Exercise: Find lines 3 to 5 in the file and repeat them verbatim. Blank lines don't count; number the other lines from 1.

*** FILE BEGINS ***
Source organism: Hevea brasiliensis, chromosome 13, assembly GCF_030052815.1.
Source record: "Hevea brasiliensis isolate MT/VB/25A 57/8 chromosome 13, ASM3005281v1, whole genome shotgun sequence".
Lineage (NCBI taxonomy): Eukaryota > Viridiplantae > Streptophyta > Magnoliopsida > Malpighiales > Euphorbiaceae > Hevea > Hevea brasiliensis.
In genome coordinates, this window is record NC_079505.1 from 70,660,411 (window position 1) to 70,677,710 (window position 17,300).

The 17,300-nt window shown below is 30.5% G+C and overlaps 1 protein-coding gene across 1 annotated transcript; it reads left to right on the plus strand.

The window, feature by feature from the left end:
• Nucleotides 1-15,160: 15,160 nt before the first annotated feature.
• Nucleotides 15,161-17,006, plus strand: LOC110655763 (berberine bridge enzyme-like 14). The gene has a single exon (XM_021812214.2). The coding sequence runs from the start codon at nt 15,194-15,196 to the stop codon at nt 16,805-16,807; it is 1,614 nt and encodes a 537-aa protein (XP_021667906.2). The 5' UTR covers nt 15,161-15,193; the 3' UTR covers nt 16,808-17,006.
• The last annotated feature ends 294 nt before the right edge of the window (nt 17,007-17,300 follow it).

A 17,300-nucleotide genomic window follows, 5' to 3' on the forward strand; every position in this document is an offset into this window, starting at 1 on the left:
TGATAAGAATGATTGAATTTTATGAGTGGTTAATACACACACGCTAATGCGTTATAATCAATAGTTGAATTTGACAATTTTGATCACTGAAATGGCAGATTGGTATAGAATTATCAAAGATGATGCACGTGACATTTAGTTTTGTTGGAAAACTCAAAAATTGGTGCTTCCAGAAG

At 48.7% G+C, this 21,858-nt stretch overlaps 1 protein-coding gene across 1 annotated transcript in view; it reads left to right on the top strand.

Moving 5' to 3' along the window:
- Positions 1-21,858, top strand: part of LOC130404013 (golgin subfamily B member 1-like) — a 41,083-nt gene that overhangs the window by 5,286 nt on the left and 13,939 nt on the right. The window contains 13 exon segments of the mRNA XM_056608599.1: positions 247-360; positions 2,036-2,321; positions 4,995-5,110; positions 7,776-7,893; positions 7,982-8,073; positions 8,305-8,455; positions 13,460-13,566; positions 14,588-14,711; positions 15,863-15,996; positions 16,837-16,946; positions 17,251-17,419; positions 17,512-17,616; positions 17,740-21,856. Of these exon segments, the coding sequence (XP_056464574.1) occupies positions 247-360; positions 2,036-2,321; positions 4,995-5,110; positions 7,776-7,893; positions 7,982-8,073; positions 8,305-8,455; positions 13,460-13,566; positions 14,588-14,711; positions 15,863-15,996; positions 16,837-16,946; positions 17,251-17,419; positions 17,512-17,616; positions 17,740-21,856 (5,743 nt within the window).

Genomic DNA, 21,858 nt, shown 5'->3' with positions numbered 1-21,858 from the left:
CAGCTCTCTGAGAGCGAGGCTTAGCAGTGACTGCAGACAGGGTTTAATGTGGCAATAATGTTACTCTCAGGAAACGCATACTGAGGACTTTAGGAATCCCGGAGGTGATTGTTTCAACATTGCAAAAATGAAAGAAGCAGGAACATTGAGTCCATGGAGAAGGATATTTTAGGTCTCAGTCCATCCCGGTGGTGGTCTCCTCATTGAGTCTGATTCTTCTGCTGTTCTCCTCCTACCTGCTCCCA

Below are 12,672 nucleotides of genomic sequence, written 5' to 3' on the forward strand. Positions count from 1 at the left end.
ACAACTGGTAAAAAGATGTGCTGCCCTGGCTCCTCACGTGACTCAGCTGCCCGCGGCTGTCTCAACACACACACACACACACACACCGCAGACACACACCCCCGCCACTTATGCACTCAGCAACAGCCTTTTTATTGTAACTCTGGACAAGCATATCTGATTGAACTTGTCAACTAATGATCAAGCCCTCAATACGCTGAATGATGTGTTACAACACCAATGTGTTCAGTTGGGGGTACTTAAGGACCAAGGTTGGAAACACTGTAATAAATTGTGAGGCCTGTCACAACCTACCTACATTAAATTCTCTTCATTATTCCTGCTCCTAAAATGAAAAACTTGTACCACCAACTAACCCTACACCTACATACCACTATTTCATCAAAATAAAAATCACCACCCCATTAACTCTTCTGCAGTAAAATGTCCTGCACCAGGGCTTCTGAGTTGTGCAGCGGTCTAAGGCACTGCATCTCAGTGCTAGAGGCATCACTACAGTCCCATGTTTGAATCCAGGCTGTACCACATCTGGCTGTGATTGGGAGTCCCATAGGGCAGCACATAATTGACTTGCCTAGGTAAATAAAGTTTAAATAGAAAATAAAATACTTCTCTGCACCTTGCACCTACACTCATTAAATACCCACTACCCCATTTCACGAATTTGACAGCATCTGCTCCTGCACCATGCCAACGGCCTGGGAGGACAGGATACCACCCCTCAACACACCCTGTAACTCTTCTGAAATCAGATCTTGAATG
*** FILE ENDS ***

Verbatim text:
Lineage (NCBI taxonomy): Eukaryota > Viridiplantae > Streptophyta > Magnoliopsida > Malpighiales > Euphorbiaceae > Hevea > Hevea brasiliensis.
In genome coordinates, this window is record NC_079505.1 from 70,660,411 (window position 1) to 70,677,710 (window position 17,300).

The 17,300-nt window shown below is 30.5% G+C and overlaps 1 protein-coding gene across 1 annotated transcript; it reads left to right on the plus strand.